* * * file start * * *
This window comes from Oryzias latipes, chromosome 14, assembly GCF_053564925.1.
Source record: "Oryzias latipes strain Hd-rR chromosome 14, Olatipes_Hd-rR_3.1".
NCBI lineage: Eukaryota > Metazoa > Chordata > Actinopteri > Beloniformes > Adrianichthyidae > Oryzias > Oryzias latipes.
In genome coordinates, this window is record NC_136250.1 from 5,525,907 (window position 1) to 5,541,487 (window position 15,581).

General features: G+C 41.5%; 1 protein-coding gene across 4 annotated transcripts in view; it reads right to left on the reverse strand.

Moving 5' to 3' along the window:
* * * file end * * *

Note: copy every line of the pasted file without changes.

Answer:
This window comes from Oryzias latipes, chromosome 14, assembly GCF_053564925.1.
Source record: "Oryzias latipes strain Hd-rR chromosome 14, Olatipes_Hd-rR_3.1".
NCBI lineage: Eukaryota > Metazoa > Chordata > Actinopteri > Beloniformes > Adrianichthyidae > Oryzias > Oryzias latipes.
In genome coordinates, this window is record NC_136250.1 from 5,525,907 (window position 1) to 5,541,487 (window position 15,581).

General features: G+C 41.5%; 1 protein-coding gene across 4 annotated transcripts in view; it reads right to left on the reverse strand.

Moving 5' to 3' along the window: